The Shocking Ending Of Netflix's Quicksand, Explained

Photo: Courtesy of Johan Paulin/Netflix.
Content warning: The following article contains descriptions of gun violence.
Quicksand, a Swedish thriller that premiered on Netflix April 5, is begging to be binge-watched. The six-episode show races to answer a single question: What really happened in that Swedish high school classroom at the end of the school year?
Rephrase: We know what happened. Carnage happened. Quicksand's shocking first scene begins with images of a massacre in a classroom.
Rather, the show revolves around how much Maja Norberg (a fantastic Hanna Ardéhn), the only student alive and uninjured, knew prior to the attack. Is she entirely innocent? Or did she conspire with her boyfriend, Sebastian (Felix Sandman), to plan and carry it out?
This uncertainty fuels the entire show, as well as Malin Persson Giolito's best-selling book of the same name. Similarly, the uncertainty of Maja's role in the shooting has captivated the universe in which Quicksand is set. During the nine months leading up to the trial, international media is ablaze with headlines about the so-called "Djursholm Girl," as Maja is called in the press. Maja is painted as a seductress, an evil mastermind, a Bonnie to an uber-rich Clyde. Like the real-life Amanda Knox, who was accused of killing her roommate Meredith Kircher, Maja is the center of a dialogue in which she has little to no voice.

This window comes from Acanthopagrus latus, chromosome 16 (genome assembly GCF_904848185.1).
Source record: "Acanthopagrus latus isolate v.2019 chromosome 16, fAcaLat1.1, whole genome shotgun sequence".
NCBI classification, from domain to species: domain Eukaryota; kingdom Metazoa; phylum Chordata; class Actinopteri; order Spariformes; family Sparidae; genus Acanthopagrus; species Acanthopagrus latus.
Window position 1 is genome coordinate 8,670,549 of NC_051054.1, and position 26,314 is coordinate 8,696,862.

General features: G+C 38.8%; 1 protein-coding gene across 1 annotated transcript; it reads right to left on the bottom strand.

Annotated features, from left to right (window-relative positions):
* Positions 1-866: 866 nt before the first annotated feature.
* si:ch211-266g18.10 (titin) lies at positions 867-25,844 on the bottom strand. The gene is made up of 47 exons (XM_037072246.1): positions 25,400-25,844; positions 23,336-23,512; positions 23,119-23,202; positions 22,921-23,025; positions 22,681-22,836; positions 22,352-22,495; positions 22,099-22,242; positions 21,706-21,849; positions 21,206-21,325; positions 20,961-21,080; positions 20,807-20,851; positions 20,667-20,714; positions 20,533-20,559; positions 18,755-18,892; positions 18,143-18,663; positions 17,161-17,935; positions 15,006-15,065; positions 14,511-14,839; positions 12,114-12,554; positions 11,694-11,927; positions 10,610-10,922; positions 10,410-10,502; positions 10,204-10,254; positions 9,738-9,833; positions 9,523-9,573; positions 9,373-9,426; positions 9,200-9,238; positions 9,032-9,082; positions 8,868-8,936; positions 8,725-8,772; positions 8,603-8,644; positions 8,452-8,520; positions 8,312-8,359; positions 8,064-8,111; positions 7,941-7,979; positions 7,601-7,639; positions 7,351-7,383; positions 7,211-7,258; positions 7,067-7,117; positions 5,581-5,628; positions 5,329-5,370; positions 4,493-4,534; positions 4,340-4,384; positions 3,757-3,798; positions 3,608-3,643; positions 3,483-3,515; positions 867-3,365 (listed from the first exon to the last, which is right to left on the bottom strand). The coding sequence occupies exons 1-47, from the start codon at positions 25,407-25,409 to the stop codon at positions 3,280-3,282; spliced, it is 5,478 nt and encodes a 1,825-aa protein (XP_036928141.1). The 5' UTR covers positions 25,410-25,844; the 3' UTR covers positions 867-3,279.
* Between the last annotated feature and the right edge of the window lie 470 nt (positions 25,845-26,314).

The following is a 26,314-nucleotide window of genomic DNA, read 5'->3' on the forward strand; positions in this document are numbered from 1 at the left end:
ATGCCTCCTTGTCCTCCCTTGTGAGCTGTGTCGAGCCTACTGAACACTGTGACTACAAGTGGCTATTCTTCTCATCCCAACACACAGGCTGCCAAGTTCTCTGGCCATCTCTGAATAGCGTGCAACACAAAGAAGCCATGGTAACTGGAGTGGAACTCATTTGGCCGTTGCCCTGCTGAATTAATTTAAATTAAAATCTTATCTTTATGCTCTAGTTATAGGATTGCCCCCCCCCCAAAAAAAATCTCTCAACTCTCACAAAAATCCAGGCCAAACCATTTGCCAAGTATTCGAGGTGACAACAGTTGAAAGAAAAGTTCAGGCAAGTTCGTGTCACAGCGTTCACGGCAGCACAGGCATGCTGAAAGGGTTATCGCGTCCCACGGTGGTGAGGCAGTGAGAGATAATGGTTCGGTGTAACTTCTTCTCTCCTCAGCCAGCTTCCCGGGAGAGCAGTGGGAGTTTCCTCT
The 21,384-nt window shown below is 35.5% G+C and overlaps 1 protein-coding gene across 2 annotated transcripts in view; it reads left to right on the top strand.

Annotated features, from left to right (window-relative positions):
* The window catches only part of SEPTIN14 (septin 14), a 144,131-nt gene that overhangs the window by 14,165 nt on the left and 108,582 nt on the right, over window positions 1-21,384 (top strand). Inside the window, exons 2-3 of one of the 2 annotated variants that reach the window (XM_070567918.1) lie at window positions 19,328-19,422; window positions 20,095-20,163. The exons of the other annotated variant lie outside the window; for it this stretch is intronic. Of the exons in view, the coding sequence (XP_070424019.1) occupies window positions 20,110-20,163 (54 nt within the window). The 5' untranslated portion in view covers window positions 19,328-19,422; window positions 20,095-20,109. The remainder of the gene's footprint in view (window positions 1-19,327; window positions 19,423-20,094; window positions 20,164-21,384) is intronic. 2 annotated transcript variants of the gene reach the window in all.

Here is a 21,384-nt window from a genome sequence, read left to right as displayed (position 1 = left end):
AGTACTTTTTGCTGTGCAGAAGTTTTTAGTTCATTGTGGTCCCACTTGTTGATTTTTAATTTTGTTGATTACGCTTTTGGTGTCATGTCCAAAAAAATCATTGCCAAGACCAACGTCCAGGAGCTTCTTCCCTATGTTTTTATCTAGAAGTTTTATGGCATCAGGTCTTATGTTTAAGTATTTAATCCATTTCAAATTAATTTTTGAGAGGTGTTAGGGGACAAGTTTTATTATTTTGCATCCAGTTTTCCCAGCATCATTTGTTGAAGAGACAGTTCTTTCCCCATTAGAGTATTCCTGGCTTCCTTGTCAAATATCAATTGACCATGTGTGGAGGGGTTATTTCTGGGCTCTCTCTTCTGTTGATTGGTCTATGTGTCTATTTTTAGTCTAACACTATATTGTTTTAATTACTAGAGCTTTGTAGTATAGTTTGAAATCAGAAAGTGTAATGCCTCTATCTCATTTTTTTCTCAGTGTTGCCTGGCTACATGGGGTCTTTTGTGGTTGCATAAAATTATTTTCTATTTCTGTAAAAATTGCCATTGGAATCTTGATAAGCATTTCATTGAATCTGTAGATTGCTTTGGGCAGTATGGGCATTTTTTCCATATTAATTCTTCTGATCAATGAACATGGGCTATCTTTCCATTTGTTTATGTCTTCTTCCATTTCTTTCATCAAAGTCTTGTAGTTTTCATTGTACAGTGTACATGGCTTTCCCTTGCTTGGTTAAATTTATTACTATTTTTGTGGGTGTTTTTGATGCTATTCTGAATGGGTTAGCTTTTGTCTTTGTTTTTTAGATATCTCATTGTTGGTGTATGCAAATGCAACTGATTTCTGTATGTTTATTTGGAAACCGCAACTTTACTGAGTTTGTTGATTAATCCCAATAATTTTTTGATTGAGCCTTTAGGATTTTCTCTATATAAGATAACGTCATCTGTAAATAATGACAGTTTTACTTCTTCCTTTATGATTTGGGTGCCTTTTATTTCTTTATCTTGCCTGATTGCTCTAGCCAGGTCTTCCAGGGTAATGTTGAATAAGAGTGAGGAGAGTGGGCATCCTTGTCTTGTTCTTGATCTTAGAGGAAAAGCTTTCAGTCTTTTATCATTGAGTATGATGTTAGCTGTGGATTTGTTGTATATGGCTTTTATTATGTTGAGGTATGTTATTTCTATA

Because Maja, locked in near-complete isolation in a Swedish prison, knows nothing of her newfound infamy. Immediately after the shooting that took the lives of her boyfriend and best friend, Maja is whisked away by police. So, as she grieves the loss of Amanda (Ella Rappich), she's also locked away from whatever comfort her parents and little sister could provide.
Quicksand switches back and forth between the legal process and the lead-up to the shooting. Interestingly, the show allows the court to come to its conclusion before revealing the objective truth. That's because ultimately, only Maja knows what really happened in that classroom. The prosecution, the defense, the judge, and the press are piecing together a mosaic version of the truth using various angles, like half-complete eyewitness report from an injured student, biased character statements, maps, and headlines.
From this mosaic, the jury concludes that Maja is not guilty of planning the massacre. Only after Maja is declared innocent does the audience finally get a glimpse of what Maja saw in the classroom. To understand what happened, though, we first have to understand Maja and Sebastian's relationship.